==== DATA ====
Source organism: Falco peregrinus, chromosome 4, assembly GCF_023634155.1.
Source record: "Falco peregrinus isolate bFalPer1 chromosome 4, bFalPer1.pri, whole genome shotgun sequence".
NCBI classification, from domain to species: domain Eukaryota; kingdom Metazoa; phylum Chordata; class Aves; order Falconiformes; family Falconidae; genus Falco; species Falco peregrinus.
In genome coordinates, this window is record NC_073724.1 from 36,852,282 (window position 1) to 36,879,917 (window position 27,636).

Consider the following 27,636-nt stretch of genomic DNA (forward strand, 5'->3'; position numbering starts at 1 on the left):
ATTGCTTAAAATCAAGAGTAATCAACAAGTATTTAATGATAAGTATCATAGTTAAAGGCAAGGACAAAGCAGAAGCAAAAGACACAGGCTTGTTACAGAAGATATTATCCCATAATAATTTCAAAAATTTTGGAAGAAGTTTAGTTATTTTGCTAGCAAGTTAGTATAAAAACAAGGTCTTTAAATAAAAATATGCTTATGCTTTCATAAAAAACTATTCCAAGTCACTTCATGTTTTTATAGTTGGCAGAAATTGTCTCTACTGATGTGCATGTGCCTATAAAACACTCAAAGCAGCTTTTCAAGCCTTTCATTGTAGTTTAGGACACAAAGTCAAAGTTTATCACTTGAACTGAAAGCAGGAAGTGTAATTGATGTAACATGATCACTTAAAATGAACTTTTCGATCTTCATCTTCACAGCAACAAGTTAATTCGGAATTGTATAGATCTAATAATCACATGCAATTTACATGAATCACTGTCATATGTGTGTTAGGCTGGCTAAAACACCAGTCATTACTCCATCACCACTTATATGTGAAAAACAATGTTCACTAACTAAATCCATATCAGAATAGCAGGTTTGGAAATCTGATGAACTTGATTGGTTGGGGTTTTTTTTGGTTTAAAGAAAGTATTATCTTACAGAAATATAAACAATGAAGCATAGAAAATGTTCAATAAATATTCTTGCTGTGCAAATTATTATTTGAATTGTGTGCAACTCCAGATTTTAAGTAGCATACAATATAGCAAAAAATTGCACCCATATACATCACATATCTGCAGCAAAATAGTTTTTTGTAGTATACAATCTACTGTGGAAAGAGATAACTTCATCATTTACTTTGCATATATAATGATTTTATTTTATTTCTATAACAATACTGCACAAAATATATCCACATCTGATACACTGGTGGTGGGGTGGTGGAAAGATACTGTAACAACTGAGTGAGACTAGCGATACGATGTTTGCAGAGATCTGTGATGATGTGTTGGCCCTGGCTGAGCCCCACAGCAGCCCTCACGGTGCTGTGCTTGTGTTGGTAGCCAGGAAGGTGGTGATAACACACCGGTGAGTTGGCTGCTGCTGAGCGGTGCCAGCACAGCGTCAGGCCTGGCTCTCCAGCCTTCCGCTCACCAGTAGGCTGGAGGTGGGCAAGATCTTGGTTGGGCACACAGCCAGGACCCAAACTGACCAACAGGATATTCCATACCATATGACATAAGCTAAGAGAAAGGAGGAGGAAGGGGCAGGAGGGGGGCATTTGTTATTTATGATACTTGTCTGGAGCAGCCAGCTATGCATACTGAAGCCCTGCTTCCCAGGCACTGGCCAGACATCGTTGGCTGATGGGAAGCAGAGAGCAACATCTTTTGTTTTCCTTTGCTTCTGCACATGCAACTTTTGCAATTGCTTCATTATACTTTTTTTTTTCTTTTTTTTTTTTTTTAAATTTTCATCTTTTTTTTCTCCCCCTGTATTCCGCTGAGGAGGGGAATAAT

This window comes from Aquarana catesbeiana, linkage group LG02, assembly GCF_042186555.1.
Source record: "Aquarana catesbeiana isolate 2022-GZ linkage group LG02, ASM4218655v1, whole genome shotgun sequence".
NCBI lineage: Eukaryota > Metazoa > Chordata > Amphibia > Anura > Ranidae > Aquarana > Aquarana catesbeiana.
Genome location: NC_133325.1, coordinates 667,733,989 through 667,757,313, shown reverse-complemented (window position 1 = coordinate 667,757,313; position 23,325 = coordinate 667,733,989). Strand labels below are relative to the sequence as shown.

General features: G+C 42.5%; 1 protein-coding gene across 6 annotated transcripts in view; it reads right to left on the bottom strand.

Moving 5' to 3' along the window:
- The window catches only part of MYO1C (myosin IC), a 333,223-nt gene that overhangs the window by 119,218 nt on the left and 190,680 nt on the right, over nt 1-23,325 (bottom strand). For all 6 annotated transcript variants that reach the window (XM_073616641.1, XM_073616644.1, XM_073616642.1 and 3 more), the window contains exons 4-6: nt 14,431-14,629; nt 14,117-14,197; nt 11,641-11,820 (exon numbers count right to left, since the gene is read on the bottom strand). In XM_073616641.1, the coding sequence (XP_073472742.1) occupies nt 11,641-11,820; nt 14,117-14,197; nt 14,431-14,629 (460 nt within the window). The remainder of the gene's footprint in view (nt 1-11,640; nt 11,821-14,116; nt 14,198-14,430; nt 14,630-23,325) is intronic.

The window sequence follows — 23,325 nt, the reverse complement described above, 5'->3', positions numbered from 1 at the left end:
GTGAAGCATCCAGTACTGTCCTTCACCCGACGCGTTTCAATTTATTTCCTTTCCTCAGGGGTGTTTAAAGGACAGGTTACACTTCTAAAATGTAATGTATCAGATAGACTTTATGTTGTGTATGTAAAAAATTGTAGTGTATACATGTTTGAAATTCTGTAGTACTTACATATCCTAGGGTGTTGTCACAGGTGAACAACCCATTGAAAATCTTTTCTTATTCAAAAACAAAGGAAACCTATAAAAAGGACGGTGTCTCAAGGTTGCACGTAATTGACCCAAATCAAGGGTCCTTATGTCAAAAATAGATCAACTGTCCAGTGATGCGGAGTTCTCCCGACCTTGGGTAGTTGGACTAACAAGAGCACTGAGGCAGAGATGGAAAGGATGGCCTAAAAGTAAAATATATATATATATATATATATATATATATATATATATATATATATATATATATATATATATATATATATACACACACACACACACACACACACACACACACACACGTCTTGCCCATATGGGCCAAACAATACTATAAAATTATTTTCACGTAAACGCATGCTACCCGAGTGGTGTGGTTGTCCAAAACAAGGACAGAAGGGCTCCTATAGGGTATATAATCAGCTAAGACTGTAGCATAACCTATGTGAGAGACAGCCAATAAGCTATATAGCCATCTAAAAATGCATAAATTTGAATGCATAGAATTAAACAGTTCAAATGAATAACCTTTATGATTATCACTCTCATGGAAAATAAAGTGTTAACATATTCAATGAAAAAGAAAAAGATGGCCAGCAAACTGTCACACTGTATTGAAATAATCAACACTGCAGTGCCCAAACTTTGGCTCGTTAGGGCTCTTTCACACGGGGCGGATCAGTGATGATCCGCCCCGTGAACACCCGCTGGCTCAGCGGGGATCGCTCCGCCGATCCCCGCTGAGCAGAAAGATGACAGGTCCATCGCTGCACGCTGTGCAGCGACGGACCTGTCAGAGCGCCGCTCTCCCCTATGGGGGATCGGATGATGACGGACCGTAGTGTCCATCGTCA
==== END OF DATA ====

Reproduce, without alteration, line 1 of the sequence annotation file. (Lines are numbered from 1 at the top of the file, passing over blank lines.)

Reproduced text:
Source organism: Falco peregrinus, chromosome 4, assembly GCF_023634155.1.